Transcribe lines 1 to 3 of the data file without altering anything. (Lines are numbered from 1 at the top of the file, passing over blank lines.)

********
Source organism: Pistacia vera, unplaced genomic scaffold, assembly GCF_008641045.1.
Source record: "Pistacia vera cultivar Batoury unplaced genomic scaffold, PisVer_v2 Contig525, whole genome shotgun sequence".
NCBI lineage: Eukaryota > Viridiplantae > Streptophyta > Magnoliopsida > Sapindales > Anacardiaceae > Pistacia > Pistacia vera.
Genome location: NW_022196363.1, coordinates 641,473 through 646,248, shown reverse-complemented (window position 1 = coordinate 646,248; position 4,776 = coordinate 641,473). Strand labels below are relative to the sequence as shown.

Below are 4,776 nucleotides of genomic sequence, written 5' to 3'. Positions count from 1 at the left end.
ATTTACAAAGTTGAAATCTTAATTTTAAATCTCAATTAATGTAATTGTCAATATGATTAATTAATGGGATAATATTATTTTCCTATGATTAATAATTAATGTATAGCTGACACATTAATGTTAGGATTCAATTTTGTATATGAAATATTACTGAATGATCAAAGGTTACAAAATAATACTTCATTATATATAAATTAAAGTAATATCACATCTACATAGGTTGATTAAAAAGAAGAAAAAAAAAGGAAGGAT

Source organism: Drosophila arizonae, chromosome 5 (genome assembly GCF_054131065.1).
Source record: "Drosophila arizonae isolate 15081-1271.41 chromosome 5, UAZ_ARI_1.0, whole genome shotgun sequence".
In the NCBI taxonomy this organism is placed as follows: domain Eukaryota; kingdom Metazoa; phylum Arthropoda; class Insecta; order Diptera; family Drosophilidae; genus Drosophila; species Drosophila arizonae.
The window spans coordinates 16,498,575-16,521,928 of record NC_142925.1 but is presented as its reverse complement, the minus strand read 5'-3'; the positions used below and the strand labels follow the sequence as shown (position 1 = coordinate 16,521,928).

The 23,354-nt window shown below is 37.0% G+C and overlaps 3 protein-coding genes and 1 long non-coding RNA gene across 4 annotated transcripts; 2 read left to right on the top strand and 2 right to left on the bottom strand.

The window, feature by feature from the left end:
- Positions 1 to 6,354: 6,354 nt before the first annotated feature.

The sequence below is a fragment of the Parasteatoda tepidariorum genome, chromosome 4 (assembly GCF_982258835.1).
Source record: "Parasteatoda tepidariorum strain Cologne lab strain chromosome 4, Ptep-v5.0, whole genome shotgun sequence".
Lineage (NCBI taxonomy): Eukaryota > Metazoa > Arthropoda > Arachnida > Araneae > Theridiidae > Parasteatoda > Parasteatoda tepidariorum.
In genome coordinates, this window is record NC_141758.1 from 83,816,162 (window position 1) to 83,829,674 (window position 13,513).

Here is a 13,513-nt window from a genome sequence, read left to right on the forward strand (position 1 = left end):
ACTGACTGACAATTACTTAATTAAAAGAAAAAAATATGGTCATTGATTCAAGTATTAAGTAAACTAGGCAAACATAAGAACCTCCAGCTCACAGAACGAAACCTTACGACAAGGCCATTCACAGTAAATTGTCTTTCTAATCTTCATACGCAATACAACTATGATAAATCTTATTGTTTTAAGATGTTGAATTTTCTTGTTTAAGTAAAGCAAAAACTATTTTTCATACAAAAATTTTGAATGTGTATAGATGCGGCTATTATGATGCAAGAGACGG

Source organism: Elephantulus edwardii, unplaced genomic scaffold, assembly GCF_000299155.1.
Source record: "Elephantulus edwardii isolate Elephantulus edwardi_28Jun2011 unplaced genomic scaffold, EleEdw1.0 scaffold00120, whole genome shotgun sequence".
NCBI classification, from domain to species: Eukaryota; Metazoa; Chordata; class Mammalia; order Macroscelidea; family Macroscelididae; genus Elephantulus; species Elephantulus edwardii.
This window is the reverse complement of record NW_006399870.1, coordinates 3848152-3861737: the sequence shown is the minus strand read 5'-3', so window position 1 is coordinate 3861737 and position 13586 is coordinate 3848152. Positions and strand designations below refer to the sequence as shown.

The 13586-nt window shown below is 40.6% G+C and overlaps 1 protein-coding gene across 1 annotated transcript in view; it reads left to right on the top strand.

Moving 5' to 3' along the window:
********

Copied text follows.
Source organism: Pistacia vera, unplaced genomic scaffold, assembly GCF_008641045.1.
Source record: "Pistacia vera cultivar Batoury unplaced genomic scaffold, PisVer_v2 Contig525, whole genome shotgun sequence".
NCBI lineage: Eukaryota > Viridiplantae > Streptophyta > Magnoliopsida > Sapindales > Anacardiaceae > Pistacia > Pistacia vera.